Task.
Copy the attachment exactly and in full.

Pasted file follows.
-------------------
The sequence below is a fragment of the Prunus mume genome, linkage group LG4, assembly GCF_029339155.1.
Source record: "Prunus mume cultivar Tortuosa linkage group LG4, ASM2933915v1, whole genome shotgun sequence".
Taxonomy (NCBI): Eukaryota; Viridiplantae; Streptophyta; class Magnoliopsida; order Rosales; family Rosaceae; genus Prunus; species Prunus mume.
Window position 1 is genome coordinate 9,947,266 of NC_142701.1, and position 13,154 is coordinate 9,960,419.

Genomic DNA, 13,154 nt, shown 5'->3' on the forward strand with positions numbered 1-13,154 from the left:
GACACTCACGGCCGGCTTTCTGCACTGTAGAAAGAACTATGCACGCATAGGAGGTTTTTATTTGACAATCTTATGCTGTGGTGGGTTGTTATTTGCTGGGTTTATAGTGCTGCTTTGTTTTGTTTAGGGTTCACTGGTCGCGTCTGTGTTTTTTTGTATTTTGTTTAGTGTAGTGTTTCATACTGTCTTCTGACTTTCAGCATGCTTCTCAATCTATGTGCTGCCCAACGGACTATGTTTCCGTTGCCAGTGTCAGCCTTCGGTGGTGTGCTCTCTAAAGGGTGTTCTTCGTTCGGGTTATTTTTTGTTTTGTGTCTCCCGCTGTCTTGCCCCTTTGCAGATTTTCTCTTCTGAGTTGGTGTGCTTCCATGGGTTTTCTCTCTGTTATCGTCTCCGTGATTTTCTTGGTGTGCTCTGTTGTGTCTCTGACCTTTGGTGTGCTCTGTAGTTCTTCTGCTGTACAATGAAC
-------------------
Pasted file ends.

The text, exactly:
The sequence below is a fragment of the Prunus mume genome, linkage group LG4, assembly GCF_029339155.1.
Source record: "Prunus mume cultivar Tortuosa linkage group LG4, ASM2933915v1, whole genome shotgun sequence".
Taxonomy (NCBI): Eukaryota; Viridiplantae; Streptophyta; class Magnoliopsida; order Rosales; family Rosaceae; genus Prunus; species Prunus mume.
Window position 1 is genome coordinate 9,947,266 of NC_142701.1, and position 13,154 is coordinate 9,960,419.

Genomic DNA, 13,154 nt, shown 5'->3' on the forward strand with positions numbered 1-13,154 from the left:
GACACTCACGGCCGGCTTTCTGCACTGTAGAAAGAACTATGCACGCATAGGAGGTTTTTATTTGACAATCTTATGCTGTGGTGGGTTGTTATTTGCTGGGTTTATAGTGCTGCTTTGTTTTGTTTAGGGTTCACTGGTCGCGTCTGTGTTTTTTTGTATTTTGTTTAGTGTAGTGTTTCATACTGTCTTCTGACTTTCAGCATGCTTCTCAATCTATGTGCTGCCCAACGGACTATGTTTCCGTTGCCAGTGTCAGCCTTCGGTGGTGTGCTCTCTAAAGGGTGTTCTTCGTTCGGGTTATTTTTTGTTTTGTGTCTCCCGCTGTCTTGCCCCTTTGCAGATTTTCTCTTCTGAGTTGGTGTGCTTCCATGGGTTTTCTCTCTGTTATCGTCTCCGTGATTTTCTTGGTGTGCTCTGTTGTGTCTCTGACCTTTGGTGTGCTCTGTAGTTCTTCTGCTGTACAATGAAC